6 Lessons Your Small Business Can Learn from Nike

Nike is projecting $50 billion in sales by 2020. But some of its growth strategy can be borrowed for free.

Nike shoes, and now apparel, have been around for more than half a century. Nike has stayed relevant by continuously trying different marketing strategies, taking advantage of the latest channels, and telling inspiring stories, fictional and real.

Even with modest resources, entrepreneurs can gain lasting industry recognition by following its lead. Just look at some of Nike’s more attainable tactics:

1. Inspire Any business can promote itself through emotional messages. Giselle Sendra, the digital marketing director for Robomow, a battery-operated lawnmower company in Vero Beach, Florida, says her team has discussed how to follow Nike’s example—what she calls marketing “by not marketing at all.” Noting that Nike’s ads generally inspire rather than sell gear, Sendra says Robomow recently shifted its focus off the equipment and onto its impact on the environment. “It’s about bringing the brand to life by promoting others rather than ourselves,” she says.

2. Be Relatable

One widely viewed Nike ad from 2012, “The Jogger,” had broad appeal because it showed a regular person with an imperfect body. Find ways to highlight common struggles of your customers. Even subtle messages can create a sense of being understood and build brand loyalty.

3. Use Humor Never underestimate the power of laughter. “Possibilities,” another popular ad, spurs the viewer to action by posing myriad scenarios—some possible, but others ridiculed even by the narrator himself. The ad seems to make fun of its own commercial, and a little self-awareness can go a long way.

4. Think Ahead Have you kept up with the latest developments in your industry? Nike wants its e-commerce business to be seven times its current size by 2020 by focusing on its digital side, Fortunereported. It also plans to focus on the growing trend of women’s apparel. You don’t need Nike’s budget to take a similar long-term approach.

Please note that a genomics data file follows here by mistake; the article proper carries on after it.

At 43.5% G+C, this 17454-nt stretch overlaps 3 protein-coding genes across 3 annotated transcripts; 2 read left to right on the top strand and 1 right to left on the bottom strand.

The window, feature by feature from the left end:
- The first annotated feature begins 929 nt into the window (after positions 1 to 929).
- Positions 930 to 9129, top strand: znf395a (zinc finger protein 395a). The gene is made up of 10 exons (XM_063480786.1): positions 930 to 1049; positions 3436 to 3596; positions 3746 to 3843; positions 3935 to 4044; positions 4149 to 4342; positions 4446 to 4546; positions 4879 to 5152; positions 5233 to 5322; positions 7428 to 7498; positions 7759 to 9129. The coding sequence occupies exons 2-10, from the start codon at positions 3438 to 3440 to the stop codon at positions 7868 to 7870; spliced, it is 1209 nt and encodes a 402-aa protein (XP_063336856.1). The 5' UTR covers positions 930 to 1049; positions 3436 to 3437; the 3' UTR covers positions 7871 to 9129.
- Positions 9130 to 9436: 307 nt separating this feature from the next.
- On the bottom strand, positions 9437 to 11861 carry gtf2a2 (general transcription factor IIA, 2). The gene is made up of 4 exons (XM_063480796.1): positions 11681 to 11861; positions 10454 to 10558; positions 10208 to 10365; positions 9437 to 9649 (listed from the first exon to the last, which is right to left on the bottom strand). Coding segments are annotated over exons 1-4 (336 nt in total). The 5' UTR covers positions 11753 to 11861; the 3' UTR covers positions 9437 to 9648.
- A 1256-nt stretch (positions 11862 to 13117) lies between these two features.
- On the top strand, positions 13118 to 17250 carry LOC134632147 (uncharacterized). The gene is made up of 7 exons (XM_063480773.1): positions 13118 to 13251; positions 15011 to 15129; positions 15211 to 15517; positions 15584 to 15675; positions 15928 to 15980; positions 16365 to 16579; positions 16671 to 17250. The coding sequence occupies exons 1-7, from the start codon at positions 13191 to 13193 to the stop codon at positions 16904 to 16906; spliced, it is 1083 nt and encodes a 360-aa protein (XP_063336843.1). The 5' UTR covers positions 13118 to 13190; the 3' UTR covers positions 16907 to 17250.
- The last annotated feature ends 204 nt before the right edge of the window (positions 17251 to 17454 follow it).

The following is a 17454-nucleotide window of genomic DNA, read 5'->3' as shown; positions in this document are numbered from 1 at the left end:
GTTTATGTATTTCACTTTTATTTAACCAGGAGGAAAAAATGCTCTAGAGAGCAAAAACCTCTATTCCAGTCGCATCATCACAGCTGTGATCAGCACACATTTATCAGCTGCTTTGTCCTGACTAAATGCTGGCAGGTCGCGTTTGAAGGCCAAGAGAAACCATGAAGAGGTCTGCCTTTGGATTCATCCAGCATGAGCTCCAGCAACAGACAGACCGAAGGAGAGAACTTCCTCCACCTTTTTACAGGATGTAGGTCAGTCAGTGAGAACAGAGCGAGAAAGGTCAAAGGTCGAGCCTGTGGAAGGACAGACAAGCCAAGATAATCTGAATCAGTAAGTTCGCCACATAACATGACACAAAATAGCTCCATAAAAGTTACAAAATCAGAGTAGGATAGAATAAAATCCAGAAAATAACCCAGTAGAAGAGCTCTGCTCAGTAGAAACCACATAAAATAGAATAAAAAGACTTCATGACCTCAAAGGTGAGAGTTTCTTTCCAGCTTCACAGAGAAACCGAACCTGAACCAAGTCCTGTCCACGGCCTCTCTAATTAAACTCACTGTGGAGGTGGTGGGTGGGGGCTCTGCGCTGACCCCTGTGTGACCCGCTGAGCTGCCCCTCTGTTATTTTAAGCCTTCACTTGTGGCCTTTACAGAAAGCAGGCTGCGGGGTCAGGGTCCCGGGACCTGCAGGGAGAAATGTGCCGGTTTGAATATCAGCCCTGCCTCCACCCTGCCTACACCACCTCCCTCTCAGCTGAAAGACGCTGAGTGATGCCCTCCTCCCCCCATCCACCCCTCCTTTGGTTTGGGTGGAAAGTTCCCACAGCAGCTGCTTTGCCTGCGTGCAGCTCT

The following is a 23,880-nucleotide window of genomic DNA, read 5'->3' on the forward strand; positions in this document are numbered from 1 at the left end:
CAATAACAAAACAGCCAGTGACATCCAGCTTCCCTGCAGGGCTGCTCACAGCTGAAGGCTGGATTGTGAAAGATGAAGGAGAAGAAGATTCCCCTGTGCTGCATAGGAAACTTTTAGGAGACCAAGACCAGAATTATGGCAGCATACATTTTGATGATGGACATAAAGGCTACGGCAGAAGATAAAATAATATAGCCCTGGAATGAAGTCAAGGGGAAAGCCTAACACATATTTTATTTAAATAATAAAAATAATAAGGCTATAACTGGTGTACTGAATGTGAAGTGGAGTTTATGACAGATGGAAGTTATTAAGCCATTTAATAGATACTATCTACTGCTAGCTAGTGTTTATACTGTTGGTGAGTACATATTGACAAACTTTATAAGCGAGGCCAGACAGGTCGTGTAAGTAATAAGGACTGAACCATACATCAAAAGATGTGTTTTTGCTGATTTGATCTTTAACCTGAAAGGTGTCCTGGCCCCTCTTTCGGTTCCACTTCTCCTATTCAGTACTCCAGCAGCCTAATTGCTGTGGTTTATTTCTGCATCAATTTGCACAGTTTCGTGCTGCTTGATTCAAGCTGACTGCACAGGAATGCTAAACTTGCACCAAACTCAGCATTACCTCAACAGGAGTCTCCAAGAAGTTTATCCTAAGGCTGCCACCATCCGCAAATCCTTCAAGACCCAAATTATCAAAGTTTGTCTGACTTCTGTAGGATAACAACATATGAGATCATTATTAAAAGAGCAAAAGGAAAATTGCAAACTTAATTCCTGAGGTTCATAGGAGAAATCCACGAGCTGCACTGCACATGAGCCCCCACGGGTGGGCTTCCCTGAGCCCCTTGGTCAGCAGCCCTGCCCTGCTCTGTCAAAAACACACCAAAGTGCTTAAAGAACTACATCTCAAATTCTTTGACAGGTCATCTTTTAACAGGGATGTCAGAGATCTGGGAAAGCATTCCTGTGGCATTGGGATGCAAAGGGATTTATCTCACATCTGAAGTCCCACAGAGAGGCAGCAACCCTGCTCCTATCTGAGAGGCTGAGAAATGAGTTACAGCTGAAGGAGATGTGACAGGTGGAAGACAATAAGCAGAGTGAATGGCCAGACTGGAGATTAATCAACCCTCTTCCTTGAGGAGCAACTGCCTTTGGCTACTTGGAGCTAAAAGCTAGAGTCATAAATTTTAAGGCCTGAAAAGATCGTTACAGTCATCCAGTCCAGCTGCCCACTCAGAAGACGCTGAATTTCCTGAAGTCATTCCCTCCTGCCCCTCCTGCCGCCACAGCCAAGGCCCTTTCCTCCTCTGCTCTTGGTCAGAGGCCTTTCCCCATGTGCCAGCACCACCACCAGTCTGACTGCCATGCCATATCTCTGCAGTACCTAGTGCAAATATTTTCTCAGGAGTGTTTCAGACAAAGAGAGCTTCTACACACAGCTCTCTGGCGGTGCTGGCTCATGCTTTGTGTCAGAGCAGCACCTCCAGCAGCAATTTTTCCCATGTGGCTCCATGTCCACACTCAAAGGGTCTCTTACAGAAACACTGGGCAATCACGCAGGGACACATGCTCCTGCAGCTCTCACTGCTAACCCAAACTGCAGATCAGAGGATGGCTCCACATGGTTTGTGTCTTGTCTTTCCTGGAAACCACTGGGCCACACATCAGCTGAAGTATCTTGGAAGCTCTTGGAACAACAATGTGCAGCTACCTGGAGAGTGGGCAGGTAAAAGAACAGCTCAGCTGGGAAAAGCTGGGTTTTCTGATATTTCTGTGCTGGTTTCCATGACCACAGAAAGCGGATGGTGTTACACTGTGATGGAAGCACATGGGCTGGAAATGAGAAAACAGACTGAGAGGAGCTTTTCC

5. Form Partnerships Nike partners with many organizations globally and locally to spread their messages. Part of Sendra’s campaign is to create new partnerships with environmental organizations so they will help get her company’s message out on climate change.

6. Foster Engagement Nike’s “Greatness” campaign was accompanied by an online motivational hub of social channels through which athletes could share their progress and success. Why not create a space for your audience to express itself, in person or online? Today’s consumers connect over their experiences with products more than in the past. They will associate your brand with the feeling they get from being part of a community with shared interests.

The same goes for media engagement. Stephanie Lantz, a partner in StarGet Business and Marketing Strategies, a Philadelphia-based marketing strategy firm, says small businesses should be engaging with media professionals through mixed media. She points to a “concierge” program that Nike once created to help keep editors fit on their way to fashion week in Europe. That led influencers to post pictures on social media such as Instagram, says Lantz, which got the attention of others in the media. “This created an experience that writers would associate with the brand,” she says.

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